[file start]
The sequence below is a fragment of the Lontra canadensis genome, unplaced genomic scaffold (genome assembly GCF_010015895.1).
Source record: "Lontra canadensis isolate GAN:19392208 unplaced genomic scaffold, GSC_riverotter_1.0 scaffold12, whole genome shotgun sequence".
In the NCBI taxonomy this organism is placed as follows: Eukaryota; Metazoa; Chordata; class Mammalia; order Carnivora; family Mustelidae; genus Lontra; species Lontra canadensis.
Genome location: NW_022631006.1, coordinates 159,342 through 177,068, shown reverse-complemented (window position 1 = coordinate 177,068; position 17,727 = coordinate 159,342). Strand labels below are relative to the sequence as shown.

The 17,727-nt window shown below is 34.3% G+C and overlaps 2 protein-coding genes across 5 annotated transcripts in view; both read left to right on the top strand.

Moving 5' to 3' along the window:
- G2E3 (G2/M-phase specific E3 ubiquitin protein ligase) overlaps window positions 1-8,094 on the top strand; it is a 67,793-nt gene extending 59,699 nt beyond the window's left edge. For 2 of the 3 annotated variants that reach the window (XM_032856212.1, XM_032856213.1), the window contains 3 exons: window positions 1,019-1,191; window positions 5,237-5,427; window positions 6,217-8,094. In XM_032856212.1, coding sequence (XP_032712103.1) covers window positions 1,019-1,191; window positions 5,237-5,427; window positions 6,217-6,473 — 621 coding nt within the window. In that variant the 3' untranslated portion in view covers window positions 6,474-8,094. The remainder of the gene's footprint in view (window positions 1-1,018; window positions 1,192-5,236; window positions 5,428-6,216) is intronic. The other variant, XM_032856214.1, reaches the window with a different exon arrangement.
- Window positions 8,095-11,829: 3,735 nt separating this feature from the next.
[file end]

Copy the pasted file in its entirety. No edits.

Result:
The sequence below is a fragment of the Lontra canadensis genome, unplaced genomic scaffold (genome assembly GCF_010015895.1).
Source record: "Lontra canadensis isolate GAN:19392208 unplaced genomic scaffold, GSC_riverotter_1.0 scaffold12, whole genome shotgun sequence".
In the NCBI taxonomy this organism is placed as follows: Eukaryota; Metazoa; Chordata; class Mammalia; order Carnivora; family Mustelidae; genus Lontra; species Lontra canadensis.
Genome location: NW_022631006.1, coordinates 159,342 through 177,068, shown reverse-complemented (window position 1 = coordinate 177,068; position 17,727 = coordinate 159,342). Strand labels below are relative to the sequence as shown.

The 17,727-nt window shown below is 34.3% G+C and overlaps 2 protein-coding genes across 5 annotated transcripts in view; both read left to right on the top strand.

Moving 5' to 3' along the window:
- G2E3 (G2/M-phase specific E3 ubiquitin protein ligase) overlaps window positions 1-8,094 on the top strand; it is a 67,793-nt gene extending 59,699 nt beyond the window's left edge. For 2 of the 3 annotated variants that reach the window (XM_032856212.1, XM_032856213.1), the window contains 3 exons: window positions 1,019-1,191; window positions 5,237-5,427; window positions 6,217-8,094. In XM_032856212.1, coding sequence (XP_032712103.1) covers window positions 1,019-1,191; window positions 5,237-5,427; window positions 6,217-6,473 — 621 coding nt within the window. In that variant the 3' untranslated portion in view covers window positions 6,474-8,094. The remainder of the gene's footprint in view (window positions 1-1,018; window positions 1,192-5,236; window positions 5,428-6,216) is intronic. The other variant, XM_032856214.1, reaches the window with a different exon arrangement.
- Window positions 8,095-11,829: 3,735 nt separating this feature from the next.